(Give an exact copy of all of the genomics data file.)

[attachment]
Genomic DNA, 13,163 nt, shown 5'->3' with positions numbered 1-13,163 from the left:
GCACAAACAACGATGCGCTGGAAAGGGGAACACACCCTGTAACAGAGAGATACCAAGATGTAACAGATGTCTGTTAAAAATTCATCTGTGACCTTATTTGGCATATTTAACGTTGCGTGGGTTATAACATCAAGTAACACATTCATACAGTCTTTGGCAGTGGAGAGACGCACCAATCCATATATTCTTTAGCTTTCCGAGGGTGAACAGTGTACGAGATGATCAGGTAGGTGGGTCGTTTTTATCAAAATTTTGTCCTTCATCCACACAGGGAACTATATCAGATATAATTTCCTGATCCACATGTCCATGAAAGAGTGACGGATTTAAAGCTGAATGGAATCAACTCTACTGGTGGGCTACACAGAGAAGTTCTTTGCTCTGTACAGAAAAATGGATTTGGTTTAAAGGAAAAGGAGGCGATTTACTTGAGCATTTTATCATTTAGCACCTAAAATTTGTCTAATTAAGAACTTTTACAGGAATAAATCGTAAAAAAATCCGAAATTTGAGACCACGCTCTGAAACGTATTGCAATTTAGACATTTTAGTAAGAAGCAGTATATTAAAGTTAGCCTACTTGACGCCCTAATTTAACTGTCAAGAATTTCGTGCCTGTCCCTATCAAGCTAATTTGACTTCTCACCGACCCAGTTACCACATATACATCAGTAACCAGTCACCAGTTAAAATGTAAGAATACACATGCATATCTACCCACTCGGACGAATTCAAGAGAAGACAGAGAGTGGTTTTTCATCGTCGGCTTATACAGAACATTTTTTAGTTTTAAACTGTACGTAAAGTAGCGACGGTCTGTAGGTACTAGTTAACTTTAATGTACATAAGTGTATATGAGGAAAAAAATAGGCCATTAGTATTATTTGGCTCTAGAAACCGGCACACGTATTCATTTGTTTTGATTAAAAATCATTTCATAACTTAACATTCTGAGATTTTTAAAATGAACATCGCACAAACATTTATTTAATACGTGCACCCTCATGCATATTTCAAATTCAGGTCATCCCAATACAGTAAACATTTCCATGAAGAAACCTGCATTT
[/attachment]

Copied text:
Genomic DNA, 13,163 nt, shown 5'->3' with positions numbered 1-13,163 from the left:
GCACAAACAACGATGCGCTGGAAAGGGGAACACACCCTGTAACAGAGAGATACCAAGATGTAACAGATGTCTGTTAAAAATTCATCTGTGACCTTATTTGGCATATTTAACGTTGCGTGGGTTATAACATCAAGTAACACATTCATACAGTCTTTGGCAGTGGAGAGACGCACCAATCCATATATTCTTTAGCTTTCCGAGGGTGAACAGTGTACGAGATGATCAGGTAGGTGGGTCGTTTTTATCAAAATTTTGTCCTTCATCCACACAGGGAACTATATCAGATATAATTTCCTGATCCACATGTCCATGAAAGAGTGACGGATTTAAAGCTGAATGGAATCAACTCTACTGGTGGGCTACACAGAGAAGTTCTTTGCTCTGTACAGAAAAATGGATTTGGTTTAAAGGAAAAGGAGGCGATTTACTTGAGCATTTTATCATTTAGCACCTAAAATTTGTCTAATTAAGAACTTTTACAGGAATAAATCGTAAAAAAATCCGAAATTTGAGACCACGCTCTGAAACGTATTGCAATTTAGACATTTTAGTAAGAAGCAGTATATTAAAGTTAGCCTACTTGACGCCCTAATTTAACTGTCAAGAATTTCGTGCCTGTCCCTATCAAGCTAATTTGACTTCTCACCGACCCAGTTACCACATATACATCAGTAACCAGTCACCAGTTAAAATGTAAGAATACACATGCATATCTACCCACTCGGACGAATTCAAGAGAAGACAGAGAGTGGTTTTTCATCGTCGGCTTATACAGAACATTTTTTAGTTTTAAACTGTACGTAAAGTAGCGACGGTCTGTAGGTACTAGTTAACTTTAATGTACATAAGTGTATATGAGGAAAAAAATAGGCCATTAGTATTATTTGGCTCTAGAAACCGGCACACGTATTCATTTGTTTTGATTAAAAATCATTTCATAACTTAACATTCTGAGATTTTTAAAATGAACATCGCACAAACATTTATTTAATACGTGCACCCTCATGCATATTTCAAATTCAGGTCATCCCAATACAGTAAACATTTCCATGAAGAAACCTGCATTT